“It opens the door for the customer to afford all your products, and they may buy something that they otherwise wouldn’t have if you hadn’t presented financing options," said Darius Lyvers, Chief Operating Officer at F.H. Furr Plumbing, Heating, Air Conditioning and Electrical. “That’s the part that a lot of people miss.”

To protect margins, it’s important that businesses adopt a strategic approach to which financing plans they offer.

Play with your Plan Mix

The 60-month loan at 0% APR may look appealing on paper, because who doesn’t prefer 0% interest? But it comes at a cost for contractors because merchant fees can soar 25+% compared to other terms, and approval rates will be rough for such stellar terms. 

To keep merchant fees in check, consider higher APR or shorter-term loans that will balance the cost between the contractor and the customer.

ServiceTitan recommends the following:

Step 1: Tier customers by behaviors seen most often. It may differ depending on location. Two types of buyers are in the market. “Cash buyers” are homeowners who are cash-strapped on the day of sale but want to pay things off quickly and with as little interest as possible. “Payment buyers” are comfortable taking on a long-term payment at slightly higher interest rates as long as it fits into their monthly budget.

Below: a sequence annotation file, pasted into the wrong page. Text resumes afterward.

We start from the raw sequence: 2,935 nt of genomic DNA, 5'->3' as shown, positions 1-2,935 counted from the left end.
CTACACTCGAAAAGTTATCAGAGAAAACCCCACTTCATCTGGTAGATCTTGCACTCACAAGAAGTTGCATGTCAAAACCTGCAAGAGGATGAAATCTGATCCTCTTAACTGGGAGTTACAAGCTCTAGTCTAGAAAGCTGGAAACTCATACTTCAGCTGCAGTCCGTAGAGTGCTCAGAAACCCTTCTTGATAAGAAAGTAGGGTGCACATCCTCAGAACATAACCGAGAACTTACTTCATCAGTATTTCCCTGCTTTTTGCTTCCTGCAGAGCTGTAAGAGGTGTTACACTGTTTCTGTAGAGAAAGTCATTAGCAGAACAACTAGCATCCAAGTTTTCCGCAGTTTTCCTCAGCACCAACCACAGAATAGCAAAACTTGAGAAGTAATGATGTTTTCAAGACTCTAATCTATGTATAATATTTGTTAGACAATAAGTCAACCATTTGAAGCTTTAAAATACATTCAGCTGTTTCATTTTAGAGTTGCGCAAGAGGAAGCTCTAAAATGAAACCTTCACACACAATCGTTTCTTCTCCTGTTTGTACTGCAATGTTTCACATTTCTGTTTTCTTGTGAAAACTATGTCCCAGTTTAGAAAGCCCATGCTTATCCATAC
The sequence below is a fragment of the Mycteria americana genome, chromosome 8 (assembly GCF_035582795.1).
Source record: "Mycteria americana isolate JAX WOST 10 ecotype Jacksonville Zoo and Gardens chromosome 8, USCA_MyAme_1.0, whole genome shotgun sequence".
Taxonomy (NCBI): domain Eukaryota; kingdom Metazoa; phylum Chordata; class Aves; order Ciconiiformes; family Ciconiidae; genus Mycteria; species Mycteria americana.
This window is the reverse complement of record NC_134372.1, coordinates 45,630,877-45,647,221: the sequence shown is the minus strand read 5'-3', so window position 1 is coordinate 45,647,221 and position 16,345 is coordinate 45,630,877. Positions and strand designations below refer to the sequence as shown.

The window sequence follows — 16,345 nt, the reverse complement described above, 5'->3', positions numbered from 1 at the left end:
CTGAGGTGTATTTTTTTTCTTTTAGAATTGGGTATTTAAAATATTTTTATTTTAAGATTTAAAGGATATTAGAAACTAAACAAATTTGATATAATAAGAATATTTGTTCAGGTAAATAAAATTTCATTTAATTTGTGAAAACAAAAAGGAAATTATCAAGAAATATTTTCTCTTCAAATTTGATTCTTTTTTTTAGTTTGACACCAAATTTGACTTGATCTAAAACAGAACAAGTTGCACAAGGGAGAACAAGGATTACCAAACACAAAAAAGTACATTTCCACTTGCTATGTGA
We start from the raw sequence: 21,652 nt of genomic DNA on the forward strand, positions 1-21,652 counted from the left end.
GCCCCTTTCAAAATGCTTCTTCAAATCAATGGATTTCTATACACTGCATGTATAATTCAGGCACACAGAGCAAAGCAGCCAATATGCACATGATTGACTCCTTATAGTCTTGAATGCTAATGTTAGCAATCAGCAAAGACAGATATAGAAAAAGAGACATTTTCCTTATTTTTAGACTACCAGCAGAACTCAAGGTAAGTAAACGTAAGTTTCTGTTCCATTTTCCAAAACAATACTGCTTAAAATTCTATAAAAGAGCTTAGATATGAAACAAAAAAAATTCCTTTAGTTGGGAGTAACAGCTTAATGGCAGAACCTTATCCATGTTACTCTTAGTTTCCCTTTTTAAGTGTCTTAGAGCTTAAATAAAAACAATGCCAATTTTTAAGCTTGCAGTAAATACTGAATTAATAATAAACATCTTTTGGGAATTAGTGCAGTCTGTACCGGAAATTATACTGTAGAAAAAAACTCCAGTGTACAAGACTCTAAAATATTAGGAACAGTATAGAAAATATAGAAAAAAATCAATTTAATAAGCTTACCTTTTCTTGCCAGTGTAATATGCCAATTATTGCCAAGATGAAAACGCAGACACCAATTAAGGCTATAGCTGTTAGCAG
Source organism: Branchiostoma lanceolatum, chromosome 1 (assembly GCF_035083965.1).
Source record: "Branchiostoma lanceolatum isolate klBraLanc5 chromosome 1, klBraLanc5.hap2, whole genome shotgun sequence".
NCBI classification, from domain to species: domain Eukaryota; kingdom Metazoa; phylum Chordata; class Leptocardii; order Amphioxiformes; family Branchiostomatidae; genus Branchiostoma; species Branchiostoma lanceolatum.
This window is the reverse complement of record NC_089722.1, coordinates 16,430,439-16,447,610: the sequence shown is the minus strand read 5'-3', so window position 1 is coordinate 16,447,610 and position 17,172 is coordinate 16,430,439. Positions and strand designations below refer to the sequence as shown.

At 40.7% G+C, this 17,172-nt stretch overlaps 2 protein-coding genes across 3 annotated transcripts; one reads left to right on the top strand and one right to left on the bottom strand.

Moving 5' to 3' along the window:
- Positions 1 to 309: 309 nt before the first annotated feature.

Step 2: Calculate what merchant fees you are prepared to pay to protect your margins. Discard any plans that come in above that number. Some contractors are willing to absorb a higher merchant fee on the occasional deal to provide exceptional customer service to a high-value customer, so consider those outlier scenarios as well.

Step 3: Identify a few plans that fit into the customer buckets you defined in Step 1. For example, a “cash buyer” would be more amenable to a 12- or even six-month loan type with low APR, while a “payment buyer” would be more comfortable with a fixed rate loan spread over a longer time period—think 9.99% over 120 months.

Step 4: Re-evaluate the plan mix every month. Terms change as macroeconomic conditions shift, so contractors should react to those changes as well.

Lean on ServiceTitan solutions

Choosing the right financing plan mix is one thing, but actually ensuring that technicians offer the right plans in the field is a different challenge altogether.

ServiceTitan’s Integrated Financing helps by offering custom settings (Settings > Financing > Loan options). Custom rules can be set for different business units (different financing rules for plumbing compared to HVAC, for example) and allows businesses to set custom rules for rates and tiers based on cost of the job, which ensures profits remain where they should be for each job.

This feature eliminates the need for a technician to assess whether a customer can qualify. These features allow businesses to pre-select the plans and terms technicians can show in ServiceTitan Mobile, so when they present an estimate to the customer, the right monthly payment appears.

“Since implementing ServiceTitan’s Integrated Financing, our close rates have improved by 20%,” says Alisha Wilson of Eagle Pipe & Mechanical LLC. “Having everything integrated gives customers the ability to shop without embarrassment if the project pricing isn’t where they’re expecting it to be.”

Getting started with Integrated Financing is simple and costs nothing as a ServiceTitan customer. To get started, meet with the FinTech team to enable the integration. The Utilization team also is ready and waiting to help set up rules and train techs on how to present in the field.

Get started with Integrated Financing today.